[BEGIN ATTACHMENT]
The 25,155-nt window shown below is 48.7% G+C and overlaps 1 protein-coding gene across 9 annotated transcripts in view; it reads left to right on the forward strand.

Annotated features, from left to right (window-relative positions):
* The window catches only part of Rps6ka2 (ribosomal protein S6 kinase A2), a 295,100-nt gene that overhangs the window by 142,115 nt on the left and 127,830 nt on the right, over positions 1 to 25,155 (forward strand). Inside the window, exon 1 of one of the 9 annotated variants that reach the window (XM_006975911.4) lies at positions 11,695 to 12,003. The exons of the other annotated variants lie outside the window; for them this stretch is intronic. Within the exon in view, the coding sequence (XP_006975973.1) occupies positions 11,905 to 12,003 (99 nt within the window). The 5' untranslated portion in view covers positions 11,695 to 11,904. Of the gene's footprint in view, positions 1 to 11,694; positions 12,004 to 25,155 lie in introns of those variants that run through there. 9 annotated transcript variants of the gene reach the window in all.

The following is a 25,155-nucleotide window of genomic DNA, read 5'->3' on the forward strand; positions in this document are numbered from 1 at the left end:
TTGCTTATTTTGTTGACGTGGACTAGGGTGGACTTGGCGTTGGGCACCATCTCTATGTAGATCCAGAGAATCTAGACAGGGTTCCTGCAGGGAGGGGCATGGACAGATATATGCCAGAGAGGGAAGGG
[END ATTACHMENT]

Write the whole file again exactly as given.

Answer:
The 25,155-nt window shown below is 48.7% G+C and overlaps 1 protein-coding gene across 9 annotated transcripts in view; it reads left to right on the forward strand.

Annotated features, from left to right (window-relative positions):
* The window catches only part of Rps6ka2 (ribosomal protein S6 kinase A2), a 295,100-nt gene that overhangs the window by 142,115 nt on the left and 127,830 nt on the right, over positions 1 to 25,155 (forward strand). Inside the window, exon 1 of one of the 9 annotated variants that reach the window (XM_006975911.4) lies at positions 11,695 to 12,003. The exons of the other annotated variants lie outside the window; for them this stretch is intronic. Within the exon in view, the coding sequence (XP_006975973.1) occupies positions 11,905 to 12,003 (99 nt within the window). The 5' untranslated portion in view covers positions 11,695 to 11,904. Of the gene's footprint in view, positions 1 to 11,694; positions 12,004 to 25,155 lie in introns of those variants that run through there. 9 annotated transcript variants of the gene reach the window in all.

The following is a 25,155-nucleotide window of genomic DNA, read 5'->3' on the forward strand; positions in this document are numbered from 1 at the left end:
TTGCTTATTTTGTTGACGTGGACTAGGGTGGACTTGGCGTTGGGCACCATCTCTATGTAGATCCAGAGAATCTAGACAGGGTTCCTGCAGGGAGGGGCATGGACAGATATATGCCAGAGAGGGAAGGG